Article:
He was gone but a moment. Then he returned, and his face was gray. She did not look, but said:
“You have lost—somebody?”
“I have lost—everybody,” he said, simply—”unless——”
He ran back and was gone several minutes—hours they seemed to her.
“Everybody,” he said, and he walked slowly back with something film-like in his hand which he stuffed into his pocket.
“I’m afraid I was selfish,” he said. But already the car was moving toward the park among the dark and lined dead of Harlem—the brown, still faces, the knotted hands, the homely garments, and the silence—the wild and haunting silence. Out of the park, and down Fifth Avenue they whirled. In and out among the dead they slipped and quivered, needing no sound of bell or horn, until the great, square Metropolitan Tower hove in sight. Gently he laid the dead elevator boy aside; the car shot upward. The door of the office stood open. On the threshold lay the stenographer, and, staring at her, sat the dead clerk. The inner office was empty, but a note lay on the desk, folded and addressed but unsent:
I’ve gone for a hundred mile spin in Fred’s new Mercedes. Shall not be back before dinner. I’ll bring Fred with me.
“Come,” she cried nervously. “We must search the city.”
Up and down, over and across, back again—on went that ghostly search. Everywhere was silence and death—death and silence! They hunted from Madison Square to Spuyten Duyvel; they rushed across the Williamsburg Bridge; they swept over Brooklyn; from the Battery and Morningside Heights they scanned the river. Silence, silence everywhere, and no human sign. Haggard and bedraggled they puffed a third time slowly down Broadway, under the broiling sun, and at last stopped. He sniffed the air. An odor—a smell—and with the shifting breeze a sickening stench filled their nostrils and brought its awful warning. The girl settled back helplessly in her seat.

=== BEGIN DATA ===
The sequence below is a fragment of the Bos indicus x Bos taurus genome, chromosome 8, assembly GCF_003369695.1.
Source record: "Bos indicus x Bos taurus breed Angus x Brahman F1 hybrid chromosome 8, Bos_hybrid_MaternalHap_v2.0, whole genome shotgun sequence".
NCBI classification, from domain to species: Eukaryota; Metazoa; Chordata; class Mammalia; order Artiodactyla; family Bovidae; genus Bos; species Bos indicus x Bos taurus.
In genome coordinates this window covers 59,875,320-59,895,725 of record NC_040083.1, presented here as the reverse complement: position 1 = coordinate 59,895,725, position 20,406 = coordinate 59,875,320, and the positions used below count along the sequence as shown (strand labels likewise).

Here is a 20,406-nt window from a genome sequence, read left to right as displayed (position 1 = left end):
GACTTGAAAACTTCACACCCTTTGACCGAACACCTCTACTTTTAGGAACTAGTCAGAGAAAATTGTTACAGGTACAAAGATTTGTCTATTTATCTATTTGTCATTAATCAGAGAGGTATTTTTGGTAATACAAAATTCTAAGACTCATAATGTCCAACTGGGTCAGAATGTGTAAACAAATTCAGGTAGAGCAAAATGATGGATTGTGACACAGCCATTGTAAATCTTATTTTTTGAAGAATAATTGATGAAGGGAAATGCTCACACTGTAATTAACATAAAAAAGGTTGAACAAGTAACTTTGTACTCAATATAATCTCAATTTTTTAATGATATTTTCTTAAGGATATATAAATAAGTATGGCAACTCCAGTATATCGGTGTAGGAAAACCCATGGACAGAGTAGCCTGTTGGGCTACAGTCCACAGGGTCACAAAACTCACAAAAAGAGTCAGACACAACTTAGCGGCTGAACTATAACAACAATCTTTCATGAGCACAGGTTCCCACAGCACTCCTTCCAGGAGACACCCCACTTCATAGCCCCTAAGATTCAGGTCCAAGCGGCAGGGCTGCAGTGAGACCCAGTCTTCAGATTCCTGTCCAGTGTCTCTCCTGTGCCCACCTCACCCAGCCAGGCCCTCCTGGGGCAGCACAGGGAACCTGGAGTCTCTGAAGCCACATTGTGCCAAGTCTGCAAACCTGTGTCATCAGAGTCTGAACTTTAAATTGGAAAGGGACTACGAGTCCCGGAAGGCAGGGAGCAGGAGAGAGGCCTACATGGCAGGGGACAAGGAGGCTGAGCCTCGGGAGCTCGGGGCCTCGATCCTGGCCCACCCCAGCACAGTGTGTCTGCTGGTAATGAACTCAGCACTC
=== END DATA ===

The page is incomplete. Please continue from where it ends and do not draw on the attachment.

“What can we do?” she cried.
It was his turn now to take the lead, and he did it quickly.
“The long distance telephone—the telegraph and the cable—night rockets and then—flight!”
She looked at him now with strength and confidence. He did not look like men, as she had always pictured men; but he acted like one and she was content. In fifteen minutes they were at the central telephone exchange. As they came to the door he stepped quickly before her and pressed her gently back as he closed it. She heard him moving to and fro, and knew his burdens—the poor, little burdens he bore. When she entered, he was alone in the room. The grim switchboard flashed its metallic face in cryptic, sphinx-like immobility. She seated herself on a stool and donned the bright earpiece. She looked at the mouthpiece. She had never looked at one so closely before. It was wide and black, pimpled with usage; inert; dead; almost sarcastic in its unfeeling curves. It looked—she beat back the thought—but it looked,—it persisted in looking like—she turned her head and found herself alone. One moment she was terrified; then she thanked him silently for his delicacy and turned resolutely, with a quick intaking of breath.
“Hello!” she called in low tones. She was calling to the world. The world must answer. Would the world answer? Was the world——
She had spoken too low.
“Hello!” she cried, full-voiced.
She listened. Silence! Her heart beat quickly. She cried in clear, distinct, loud tones: “Hello—hello—hello!”
What was that whirring? Surely—no—was it the click of a receiver?
She bent close, she moved the pegs in the holes, and called and called, until her voice rose almost to a shriek, and her heart hammered. It was as if she had heard the last flicker of creation, and the evil was silence. Her voice dropped to a sob. She sat stupidly staring into the black and sarcastic mouthpiece, and the thought came again. Hope lay dead within her. Yes, the cable and the rockets remained; but the world—she could not frame the thought or say the word. It was too mighty—too terrible! She turned toward the door with a new fear in her heart. For the first time she seemed to realize that she was alone in the world with a stranger, with something more than a stranger,—with a man alien in blood and culture—unknown, perhaps unknowable. It was awful! She must escape—she must fly; he must not see her again. Who knew what awful thoughts—